Grant’s usual knowing detachment is always effective. In this episode, James Urbaniak makes it feels almost poisonous. His bloodless recitation of the calculations predicting Forrest’s route, his smug “Let’s see if we can work this out, we usually do,” his dismissive description of Forrest’s “little crisis of faith”—they all paint a picture of the kind of mastermind who could craft a conspiracy to kill just for the sake of a television show, keeping the barest glimmer of doubt alive. His dispassionate certainty is maybe the most chilling element of this ghastly, thrilling episode… at least until Forrest lets himself be drawn into an argument with Grant, unaware of the black SUV pulling in behind them and the armed man in tactical gear approaching, framed just over his shoulder.
“Conspiracy Theory” perfectly balances rational explanations with irrational suspicions right up to the last moment. How far would Grant go to get a good show, a good shot, a good take? We know he’d bury a man alive. We know he’d consider smothering Forrest with a pillow. Would he hire a killer?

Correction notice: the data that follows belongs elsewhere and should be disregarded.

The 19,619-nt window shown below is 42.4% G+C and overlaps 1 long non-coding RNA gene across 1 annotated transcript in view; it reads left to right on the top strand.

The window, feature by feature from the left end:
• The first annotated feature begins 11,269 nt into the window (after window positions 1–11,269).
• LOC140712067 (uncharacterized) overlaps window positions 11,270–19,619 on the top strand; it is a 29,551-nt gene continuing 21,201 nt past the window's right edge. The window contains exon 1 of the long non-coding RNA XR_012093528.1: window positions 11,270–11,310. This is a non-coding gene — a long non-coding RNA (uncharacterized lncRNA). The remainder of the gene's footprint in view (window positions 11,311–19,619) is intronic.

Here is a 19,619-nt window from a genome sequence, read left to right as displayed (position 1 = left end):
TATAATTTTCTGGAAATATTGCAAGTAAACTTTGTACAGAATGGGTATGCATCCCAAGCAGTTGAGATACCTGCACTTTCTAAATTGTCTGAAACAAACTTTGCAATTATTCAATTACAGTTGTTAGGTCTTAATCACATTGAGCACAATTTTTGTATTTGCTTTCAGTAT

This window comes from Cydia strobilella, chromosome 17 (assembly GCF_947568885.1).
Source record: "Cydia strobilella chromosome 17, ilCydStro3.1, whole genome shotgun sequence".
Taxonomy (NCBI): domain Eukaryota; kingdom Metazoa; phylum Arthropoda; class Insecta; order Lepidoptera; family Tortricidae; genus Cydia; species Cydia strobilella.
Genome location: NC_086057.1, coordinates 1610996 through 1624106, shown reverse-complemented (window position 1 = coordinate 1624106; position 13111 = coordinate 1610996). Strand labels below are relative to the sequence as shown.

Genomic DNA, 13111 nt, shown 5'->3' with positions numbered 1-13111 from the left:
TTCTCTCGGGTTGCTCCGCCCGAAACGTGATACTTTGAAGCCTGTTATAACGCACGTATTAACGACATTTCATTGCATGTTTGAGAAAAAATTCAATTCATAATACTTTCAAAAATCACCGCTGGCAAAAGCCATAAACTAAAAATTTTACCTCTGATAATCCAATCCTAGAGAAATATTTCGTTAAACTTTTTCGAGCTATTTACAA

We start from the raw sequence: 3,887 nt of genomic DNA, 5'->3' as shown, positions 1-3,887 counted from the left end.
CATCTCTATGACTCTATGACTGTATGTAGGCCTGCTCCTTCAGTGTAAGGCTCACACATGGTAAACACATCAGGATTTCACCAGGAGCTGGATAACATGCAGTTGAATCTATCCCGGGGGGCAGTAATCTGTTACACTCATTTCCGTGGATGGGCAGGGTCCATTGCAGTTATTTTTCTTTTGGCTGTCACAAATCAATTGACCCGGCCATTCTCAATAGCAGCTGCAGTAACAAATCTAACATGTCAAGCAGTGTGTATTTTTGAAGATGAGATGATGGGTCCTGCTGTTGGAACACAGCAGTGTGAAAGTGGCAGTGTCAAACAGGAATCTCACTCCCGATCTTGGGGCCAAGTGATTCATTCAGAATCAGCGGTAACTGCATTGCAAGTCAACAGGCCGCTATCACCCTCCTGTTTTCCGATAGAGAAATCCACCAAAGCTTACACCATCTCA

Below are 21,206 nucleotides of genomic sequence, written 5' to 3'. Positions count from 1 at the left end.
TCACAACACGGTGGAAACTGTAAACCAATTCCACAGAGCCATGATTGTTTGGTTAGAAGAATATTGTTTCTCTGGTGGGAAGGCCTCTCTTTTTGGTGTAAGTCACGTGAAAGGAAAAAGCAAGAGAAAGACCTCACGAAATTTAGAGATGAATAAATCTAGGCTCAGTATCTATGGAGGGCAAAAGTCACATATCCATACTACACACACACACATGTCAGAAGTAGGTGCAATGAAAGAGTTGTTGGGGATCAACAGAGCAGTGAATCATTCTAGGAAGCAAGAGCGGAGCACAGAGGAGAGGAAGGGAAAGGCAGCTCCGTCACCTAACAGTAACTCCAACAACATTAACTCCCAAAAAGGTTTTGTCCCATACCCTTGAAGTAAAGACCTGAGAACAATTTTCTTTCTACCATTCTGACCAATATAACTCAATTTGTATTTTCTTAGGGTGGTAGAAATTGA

As Forrest and Grant fight on the bridge, Grant raises his voice—maybe in honest emotion, maybe to cover the sounds of the approaching gunman. Maybe even Grant can’t know for sure what his motivations are. He calls Forrest a friend, says he respects and admires him, and manipulates Forrest like a puppet. Even as Forrest, his conspiracy theory debunked, weeps in his arms, Grant maneuvers him around for a better camera angle. When Forrest, dirty and distraught, walks into his home sneering, “You’ve ruined my life for the last time… Gretchen, you bitch,” Grant smirks to the camera, “This should be good.” A good scene is all Grant wants—for himself, for the show, for Forrest. He says Forrest is a genius, and I believe he thinks so, because genius inspires folly of the kind these two have wrought.
But Grant hasn’t had Forrest killed for the show; he’s only let Forrest think he’s being killed for the show. “It’s a paintball gun!” Grant yells, but too late. Overcome with mortal terror and the need for vengeance, Forrest has already tackled Grant, and they tumble over the guardrail and to the water far below.